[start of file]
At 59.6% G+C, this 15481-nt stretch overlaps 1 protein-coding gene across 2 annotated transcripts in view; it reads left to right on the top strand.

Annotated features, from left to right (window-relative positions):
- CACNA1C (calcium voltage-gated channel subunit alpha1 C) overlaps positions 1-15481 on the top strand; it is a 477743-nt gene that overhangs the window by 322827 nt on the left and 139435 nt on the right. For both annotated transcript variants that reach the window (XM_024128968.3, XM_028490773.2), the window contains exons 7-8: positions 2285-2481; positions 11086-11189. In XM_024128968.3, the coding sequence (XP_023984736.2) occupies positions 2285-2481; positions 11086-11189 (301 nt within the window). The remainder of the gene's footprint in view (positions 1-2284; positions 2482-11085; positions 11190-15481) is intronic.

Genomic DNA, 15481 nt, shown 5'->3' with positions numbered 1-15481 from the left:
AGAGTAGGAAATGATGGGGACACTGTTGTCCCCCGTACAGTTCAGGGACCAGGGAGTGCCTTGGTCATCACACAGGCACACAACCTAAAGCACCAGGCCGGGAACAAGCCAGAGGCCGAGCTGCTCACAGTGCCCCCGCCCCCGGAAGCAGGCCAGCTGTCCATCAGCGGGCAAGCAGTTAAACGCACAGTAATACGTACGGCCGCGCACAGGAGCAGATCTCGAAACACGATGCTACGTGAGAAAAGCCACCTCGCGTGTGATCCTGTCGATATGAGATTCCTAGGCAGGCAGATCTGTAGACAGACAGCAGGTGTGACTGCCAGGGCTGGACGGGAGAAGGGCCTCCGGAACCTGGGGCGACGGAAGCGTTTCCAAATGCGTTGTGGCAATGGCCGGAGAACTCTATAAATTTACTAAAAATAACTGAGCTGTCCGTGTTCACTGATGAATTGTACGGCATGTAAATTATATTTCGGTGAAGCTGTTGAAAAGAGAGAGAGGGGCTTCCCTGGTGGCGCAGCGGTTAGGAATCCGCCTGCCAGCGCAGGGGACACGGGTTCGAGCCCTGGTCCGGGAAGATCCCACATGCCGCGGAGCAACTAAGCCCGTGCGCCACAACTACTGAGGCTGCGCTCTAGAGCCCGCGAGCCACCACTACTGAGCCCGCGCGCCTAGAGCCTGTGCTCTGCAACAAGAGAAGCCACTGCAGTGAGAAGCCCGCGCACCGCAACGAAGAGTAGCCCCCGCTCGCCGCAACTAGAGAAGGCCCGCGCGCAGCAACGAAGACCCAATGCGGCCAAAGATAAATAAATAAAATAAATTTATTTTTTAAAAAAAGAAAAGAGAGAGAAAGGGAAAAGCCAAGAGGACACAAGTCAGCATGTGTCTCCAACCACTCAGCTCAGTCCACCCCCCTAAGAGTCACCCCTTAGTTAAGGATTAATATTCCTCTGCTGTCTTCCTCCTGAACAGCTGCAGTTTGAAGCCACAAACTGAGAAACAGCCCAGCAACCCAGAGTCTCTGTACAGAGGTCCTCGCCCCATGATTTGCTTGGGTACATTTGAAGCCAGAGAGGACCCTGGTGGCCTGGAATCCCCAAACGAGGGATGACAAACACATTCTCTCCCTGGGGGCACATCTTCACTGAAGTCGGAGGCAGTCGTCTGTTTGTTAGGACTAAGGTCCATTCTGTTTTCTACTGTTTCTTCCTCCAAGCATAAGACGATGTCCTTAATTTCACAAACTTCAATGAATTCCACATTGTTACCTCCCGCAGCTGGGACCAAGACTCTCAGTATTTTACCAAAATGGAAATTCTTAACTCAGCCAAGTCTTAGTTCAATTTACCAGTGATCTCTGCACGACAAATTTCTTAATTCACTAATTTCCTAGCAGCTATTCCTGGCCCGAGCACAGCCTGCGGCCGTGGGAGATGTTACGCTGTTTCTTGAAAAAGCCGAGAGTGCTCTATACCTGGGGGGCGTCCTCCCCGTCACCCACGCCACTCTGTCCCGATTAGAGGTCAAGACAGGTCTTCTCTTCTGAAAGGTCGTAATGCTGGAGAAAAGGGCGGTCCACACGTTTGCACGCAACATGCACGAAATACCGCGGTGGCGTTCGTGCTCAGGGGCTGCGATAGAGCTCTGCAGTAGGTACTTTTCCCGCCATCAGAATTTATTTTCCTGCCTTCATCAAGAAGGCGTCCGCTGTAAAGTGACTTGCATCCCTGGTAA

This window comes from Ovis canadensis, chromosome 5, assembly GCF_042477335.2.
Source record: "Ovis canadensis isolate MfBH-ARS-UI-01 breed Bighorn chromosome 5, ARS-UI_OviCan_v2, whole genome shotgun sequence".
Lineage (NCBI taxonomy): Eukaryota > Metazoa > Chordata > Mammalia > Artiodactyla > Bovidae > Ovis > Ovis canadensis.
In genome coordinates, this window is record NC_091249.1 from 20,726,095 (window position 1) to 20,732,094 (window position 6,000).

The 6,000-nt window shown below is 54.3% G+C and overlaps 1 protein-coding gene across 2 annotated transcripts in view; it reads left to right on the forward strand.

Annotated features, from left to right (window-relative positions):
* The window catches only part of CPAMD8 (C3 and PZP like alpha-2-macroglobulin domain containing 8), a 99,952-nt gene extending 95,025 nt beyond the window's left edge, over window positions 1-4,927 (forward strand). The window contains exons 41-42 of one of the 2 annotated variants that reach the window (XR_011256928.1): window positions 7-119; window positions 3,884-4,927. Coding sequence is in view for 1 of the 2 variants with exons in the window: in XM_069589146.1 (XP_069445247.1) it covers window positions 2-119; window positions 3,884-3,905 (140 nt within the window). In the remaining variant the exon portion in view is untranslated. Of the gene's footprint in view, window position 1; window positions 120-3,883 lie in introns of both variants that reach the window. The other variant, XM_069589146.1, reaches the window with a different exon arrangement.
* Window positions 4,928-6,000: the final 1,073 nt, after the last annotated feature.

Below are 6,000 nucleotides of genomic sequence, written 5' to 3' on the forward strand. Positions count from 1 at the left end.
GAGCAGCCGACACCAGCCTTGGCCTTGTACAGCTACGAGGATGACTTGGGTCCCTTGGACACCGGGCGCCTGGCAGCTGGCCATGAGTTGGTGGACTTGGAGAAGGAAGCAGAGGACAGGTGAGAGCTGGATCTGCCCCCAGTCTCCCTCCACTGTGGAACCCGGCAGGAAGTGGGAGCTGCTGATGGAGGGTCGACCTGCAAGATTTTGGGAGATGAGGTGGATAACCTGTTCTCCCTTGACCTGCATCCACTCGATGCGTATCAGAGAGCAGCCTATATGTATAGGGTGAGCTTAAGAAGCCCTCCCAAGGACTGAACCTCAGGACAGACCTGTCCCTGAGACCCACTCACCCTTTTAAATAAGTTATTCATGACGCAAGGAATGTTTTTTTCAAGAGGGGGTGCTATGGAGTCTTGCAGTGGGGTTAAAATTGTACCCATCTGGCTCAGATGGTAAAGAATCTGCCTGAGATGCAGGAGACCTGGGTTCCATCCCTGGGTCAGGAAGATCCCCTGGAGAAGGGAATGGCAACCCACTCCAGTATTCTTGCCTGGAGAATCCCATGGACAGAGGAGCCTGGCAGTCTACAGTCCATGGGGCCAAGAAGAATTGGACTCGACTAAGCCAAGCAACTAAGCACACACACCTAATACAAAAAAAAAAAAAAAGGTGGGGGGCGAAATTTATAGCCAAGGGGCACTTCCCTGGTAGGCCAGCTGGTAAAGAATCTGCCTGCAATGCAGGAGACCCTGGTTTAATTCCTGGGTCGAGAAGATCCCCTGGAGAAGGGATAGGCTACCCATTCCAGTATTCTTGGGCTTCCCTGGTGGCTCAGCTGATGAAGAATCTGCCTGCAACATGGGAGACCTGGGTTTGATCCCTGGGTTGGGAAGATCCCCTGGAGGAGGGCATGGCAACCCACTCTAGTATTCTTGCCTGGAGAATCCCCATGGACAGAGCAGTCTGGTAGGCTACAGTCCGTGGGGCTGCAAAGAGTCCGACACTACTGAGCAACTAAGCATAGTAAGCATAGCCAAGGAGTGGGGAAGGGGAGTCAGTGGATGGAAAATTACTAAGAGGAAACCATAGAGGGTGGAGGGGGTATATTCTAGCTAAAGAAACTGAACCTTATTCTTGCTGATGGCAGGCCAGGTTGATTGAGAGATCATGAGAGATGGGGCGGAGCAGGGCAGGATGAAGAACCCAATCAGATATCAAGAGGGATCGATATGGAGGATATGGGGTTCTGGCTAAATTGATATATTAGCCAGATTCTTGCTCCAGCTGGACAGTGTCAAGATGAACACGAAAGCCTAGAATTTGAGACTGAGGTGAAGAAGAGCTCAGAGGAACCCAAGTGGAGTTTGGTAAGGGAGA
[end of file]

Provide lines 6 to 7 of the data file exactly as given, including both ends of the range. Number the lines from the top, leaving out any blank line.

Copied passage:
This window comes from Ovis canadensis, chromosome 5, assembly GCF_042477335.2.
Source record: "Ovis canadensis isolate MfBH-ARS-UI-01 breed Bighorn chromosome 5, ARS-UI_OviCan_v2, whole genome shotgun sequence".